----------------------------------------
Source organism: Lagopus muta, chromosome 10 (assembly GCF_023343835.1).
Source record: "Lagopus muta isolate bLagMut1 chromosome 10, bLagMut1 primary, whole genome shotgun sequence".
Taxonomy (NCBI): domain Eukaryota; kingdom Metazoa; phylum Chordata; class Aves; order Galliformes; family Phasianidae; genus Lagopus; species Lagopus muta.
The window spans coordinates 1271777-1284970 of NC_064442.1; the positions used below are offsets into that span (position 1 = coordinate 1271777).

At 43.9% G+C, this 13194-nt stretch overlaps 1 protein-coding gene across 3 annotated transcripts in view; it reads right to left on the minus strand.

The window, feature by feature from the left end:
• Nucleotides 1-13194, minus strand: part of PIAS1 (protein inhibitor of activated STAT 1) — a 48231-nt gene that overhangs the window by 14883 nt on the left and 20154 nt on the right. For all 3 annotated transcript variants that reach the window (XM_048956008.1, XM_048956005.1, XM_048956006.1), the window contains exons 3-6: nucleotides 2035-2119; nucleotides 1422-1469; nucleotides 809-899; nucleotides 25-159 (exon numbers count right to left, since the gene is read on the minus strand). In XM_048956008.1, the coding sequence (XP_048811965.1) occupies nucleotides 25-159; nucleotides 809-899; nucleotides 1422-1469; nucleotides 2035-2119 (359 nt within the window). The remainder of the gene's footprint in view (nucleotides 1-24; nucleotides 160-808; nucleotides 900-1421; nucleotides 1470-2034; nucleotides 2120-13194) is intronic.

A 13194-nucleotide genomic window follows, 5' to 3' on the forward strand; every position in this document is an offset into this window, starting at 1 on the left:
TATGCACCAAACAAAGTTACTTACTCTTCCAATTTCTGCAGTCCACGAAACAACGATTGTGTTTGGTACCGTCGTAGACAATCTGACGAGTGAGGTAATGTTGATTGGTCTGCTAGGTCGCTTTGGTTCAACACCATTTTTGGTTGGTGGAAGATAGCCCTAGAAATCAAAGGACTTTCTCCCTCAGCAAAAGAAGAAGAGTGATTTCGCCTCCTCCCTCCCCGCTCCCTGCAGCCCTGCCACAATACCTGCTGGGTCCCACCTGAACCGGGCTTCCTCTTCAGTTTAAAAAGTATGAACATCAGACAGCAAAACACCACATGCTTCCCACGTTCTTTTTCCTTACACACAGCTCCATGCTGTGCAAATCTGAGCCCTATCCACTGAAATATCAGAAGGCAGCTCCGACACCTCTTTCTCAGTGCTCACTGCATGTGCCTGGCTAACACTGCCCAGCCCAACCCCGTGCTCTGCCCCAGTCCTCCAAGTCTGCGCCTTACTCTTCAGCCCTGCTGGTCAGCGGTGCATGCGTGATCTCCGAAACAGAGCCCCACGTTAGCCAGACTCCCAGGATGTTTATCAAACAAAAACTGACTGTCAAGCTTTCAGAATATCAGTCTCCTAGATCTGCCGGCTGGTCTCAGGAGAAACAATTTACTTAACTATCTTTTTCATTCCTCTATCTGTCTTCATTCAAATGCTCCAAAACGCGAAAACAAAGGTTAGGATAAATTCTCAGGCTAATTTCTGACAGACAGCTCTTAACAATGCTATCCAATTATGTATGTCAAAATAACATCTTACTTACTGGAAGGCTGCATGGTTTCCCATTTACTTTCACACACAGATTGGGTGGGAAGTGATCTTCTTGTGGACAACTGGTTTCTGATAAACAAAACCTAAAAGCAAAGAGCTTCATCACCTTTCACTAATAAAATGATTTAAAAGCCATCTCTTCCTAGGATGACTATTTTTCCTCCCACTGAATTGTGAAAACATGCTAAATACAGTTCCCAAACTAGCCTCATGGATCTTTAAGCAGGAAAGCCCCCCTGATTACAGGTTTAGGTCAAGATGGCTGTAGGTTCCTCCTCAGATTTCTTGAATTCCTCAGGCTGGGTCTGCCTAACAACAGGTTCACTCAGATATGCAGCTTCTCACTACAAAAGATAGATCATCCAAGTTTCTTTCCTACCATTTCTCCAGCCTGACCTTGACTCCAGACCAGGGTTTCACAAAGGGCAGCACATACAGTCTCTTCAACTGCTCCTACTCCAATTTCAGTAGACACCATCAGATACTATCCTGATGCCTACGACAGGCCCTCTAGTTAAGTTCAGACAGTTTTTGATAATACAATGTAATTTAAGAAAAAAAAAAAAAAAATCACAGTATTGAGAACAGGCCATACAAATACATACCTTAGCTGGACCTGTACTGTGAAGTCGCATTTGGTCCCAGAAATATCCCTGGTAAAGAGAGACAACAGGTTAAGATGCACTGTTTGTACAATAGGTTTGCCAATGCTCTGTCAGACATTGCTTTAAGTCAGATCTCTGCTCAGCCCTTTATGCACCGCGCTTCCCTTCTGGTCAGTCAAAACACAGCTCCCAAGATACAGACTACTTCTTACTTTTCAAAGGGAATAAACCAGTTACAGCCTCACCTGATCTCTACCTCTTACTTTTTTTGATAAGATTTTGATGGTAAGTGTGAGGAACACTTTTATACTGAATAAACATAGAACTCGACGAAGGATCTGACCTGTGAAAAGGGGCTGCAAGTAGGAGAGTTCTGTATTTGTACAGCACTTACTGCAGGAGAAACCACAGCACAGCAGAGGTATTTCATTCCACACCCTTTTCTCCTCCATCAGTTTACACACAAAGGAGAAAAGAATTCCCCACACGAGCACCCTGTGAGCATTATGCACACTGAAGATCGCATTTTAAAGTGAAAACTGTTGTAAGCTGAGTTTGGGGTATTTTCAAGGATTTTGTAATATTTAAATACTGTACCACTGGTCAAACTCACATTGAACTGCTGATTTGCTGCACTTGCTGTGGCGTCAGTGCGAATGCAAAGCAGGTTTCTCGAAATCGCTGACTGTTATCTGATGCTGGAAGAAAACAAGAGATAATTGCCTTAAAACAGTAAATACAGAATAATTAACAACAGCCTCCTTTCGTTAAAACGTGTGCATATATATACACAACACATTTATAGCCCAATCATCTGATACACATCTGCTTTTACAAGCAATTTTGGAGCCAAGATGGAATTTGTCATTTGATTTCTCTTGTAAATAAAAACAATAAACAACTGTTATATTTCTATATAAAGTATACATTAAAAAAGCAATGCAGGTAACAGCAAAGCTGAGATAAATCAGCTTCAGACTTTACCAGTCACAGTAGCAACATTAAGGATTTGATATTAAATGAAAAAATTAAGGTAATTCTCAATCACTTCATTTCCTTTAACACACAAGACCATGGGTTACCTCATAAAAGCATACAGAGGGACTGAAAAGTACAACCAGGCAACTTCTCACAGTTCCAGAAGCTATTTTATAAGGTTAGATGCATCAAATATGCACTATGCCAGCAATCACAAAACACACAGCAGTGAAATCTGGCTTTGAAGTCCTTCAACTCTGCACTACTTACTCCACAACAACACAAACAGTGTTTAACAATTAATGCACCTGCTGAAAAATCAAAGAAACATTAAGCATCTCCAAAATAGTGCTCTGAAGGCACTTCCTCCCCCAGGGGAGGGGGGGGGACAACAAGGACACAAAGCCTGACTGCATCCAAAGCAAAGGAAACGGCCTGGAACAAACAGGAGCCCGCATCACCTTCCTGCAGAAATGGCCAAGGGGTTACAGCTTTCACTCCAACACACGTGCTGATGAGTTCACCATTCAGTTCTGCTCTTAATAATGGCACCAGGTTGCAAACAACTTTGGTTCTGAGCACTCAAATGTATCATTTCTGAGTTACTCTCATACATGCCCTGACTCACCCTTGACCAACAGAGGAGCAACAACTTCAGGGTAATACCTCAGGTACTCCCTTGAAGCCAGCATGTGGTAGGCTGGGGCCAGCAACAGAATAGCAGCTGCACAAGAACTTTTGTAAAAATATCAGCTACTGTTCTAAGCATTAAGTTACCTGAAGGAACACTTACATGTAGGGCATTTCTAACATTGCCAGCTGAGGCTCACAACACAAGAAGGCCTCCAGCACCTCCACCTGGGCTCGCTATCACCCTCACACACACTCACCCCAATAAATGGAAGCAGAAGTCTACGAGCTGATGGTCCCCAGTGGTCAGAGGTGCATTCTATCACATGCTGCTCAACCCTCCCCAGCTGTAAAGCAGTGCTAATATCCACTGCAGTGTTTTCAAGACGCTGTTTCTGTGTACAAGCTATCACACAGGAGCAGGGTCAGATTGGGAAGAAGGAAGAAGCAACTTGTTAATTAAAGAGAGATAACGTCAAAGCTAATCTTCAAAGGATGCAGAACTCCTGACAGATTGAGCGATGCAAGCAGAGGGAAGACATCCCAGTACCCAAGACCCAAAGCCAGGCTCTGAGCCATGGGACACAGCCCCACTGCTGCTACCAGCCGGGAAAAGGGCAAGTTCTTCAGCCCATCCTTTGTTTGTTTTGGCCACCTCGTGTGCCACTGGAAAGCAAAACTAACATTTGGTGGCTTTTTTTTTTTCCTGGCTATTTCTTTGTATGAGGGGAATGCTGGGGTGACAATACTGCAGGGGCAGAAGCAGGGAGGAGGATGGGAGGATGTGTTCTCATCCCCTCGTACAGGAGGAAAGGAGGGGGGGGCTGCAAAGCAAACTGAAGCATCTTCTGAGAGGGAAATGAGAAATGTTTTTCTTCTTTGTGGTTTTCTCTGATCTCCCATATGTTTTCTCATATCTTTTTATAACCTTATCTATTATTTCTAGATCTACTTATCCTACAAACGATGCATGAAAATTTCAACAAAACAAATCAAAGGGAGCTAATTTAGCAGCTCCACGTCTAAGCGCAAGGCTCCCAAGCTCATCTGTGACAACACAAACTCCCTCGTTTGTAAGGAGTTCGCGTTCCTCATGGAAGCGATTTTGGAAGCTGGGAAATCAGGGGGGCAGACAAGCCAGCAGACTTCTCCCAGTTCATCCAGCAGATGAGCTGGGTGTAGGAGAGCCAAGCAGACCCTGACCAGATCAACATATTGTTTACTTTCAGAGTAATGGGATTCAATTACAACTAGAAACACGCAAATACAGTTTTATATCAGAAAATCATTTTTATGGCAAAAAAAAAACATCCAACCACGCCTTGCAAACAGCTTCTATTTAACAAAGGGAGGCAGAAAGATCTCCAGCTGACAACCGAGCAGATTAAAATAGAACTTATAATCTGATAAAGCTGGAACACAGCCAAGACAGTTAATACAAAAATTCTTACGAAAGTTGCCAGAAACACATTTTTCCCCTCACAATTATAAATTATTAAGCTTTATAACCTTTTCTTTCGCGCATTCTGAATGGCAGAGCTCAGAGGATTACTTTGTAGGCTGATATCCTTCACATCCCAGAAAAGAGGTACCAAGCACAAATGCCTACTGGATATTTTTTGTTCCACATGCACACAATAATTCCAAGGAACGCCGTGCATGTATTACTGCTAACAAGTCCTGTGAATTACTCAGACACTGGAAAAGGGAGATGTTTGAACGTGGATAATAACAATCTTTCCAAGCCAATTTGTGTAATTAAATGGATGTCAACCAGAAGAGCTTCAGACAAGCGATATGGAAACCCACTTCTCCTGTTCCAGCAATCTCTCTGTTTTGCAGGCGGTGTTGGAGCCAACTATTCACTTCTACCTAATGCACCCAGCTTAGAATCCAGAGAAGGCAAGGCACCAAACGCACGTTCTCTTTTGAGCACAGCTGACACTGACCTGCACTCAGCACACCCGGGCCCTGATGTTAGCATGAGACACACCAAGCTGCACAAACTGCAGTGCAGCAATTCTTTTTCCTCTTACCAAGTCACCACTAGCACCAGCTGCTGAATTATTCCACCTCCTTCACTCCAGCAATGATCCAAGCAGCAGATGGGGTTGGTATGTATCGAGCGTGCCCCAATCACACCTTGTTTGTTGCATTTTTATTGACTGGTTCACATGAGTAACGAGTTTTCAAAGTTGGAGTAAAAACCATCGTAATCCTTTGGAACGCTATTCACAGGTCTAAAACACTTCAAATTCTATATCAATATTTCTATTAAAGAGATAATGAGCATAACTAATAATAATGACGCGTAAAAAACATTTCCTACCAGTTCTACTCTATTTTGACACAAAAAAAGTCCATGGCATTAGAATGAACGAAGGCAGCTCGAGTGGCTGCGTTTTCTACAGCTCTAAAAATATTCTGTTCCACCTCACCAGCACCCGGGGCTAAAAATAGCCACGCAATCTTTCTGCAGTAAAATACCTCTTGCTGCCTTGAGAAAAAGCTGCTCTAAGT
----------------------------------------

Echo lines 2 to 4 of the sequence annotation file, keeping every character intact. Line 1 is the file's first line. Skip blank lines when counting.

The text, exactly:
Source record: "Lagopus muta isolate bLagMut1 chromosome 10, bLagMut1 primary, whole genome shotgun sequence".
Taxonomy (NCBI): domain Eukaryota; kingdom Metazoa; phylum Chordata; class Aves; order Galliformes; family Phasianidae; genus Lagopus; species Lagopus muta.
The window spans coordinates 1271777-1284970 of NC_064442.1; the positions used below are offsets into that span (position 1 = coordinate 1271777).